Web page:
Poem for March: All In

Recently I re-embraced my adolescent love of writing poetry. Many of them are written just for me, but others are for sharing. And so, a blog series is born.

Here is a poem I wrote just now. Today was the first day of Spring Break. In the six months since I shared my last poem I have been busy. I’m working full-time as a substitute teacher. I love it. Every day is an adventure, getting to know new students, learning new things. I teach every subject, from kindergarten to grade 12, depending on where I’m most needed. Spanish. Art. Wood shop. P.E. Math. Science. Social studies. English as an additional language. You get the picture. Some days I go to more than one school, and work with more than one class in each. It’s busy and hectic and amazing.

And then, when I have time off, I do my best to make the most of it. I go skiing. I take my kids on adventures. I spend time with friends. My life feels full. Replete.

Don’t you love that word?

And so I wrote this poem, which is about diving into life head-first and embracing what it holds.

All In

Moderation in all things
Even moderation
Such common advice
It must be true
Just not for me

I do not sip life
I gulp it thirstily
Let its juices dribble
Down my chin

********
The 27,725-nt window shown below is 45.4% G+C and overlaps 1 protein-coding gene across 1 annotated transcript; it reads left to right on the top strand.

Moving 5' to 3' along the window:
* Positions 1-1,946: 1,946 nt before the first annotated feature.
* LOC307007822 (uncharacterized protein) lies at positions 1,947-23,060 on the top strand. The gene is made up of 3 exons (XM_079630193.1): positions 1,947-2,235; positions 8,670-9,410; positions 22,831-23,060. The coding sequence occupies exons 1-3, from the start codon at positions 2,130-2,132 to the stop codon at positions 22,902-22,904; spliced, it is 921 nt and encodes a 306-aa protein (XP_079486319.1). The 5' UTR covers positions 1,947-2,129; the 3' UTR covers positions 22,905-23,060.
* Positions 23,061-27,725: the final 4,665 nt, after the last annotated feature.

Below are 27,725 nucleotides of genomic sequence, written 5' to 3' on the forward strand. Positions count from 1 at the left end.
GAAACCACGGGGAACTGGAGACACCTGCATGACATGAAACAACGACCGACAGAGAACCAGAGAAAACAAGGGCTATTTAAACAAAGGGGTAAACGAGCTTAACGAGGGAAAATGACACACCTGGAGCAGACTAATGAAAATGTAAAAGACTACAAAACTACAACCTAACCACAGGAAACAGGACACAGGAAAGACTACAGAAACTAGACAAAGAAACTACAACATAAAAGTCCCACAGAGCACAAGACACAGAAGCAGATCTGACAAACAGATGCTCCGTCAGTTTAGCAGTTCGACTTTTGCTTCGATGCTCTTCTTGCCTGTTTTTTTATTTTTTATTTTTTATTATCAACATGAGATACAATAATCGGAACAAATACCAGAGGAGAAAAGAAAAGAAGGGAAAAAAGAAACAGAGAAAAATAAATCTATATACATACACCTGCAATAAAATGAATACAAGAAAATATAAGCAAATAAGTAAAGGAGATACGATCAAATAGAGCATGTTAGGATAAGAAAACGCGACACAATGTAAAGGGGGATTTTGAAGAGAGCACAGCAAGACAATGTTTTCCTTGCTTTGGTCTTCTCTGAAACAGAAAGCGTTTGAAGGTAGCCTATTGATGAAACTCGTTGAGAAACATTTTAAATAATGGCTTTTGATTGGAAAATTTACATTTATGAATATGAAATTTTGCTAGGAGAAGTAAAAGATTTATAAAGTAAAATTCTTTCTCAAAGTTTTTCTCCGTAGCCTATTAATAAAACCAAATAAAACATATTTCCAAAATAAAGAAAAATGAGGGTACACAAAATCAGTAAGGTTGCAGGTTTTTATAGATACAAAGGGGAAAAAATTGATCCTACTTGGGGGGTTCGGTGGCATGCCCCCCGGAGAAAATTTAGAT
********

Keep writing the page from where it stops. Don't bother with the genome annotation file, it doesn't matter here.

Experience is
Such messy stuff

Coffee, wine, joy
Pain, milkshakes
They sit in my heavy
Stomach filling me
With love and regret

Had I known then
Maybe I would
Have learned a
Different way
Now I am too wise
For actual wisdom

Now I dance under
Wide skies with mages
Abhorring temperance
In a universe of
Utter repleteness

Poem for September: Goal Setting

Recently I re-embraced my adolescent love of writing poetry. Many of them are written just for me, but others are for sharing. And so, a blog series is born.

And now, here is a poem I wrote over a year ago. It actually feels pretty apt for my life right now. I just finished my teaching degree and I’m working as a teacher on call – or a substitute teacher, as you prefer. I’m waiting around for dispatch calls to come in and it’s hard for a planner like me. I’ve had one dispatch so far and it went well. But because the paperwork from my degree is still working its way through the system I can expect things to be slow for the next month or so. Even so, I need to be ready just in case. It’s a strange sort of limbo and I’m not as zen about it as I would like to be.

And so, this poem, which is about handling anxiety and chaos, seems perfect. Here’s to embracing the unknown!

substitute teacher student teacher poetry

Goal Setting

I’ve always thought my goal was to remove
Every anxiety, until I just felt perfectly
Calm – All. The. Time.
In my imagination I am serene, silent, strong,
My vision focused and my discipline absolute.

I realize, now, I could never be this person
And I doubt any such person really exists
(Although I do allow that my experience
Of people is hardly complete)
I’ve discarded my old goals and I’m lost.

I am tired of meditating and exercising
Getting enough sleep, eating right
Eschewing alcohol and caffeine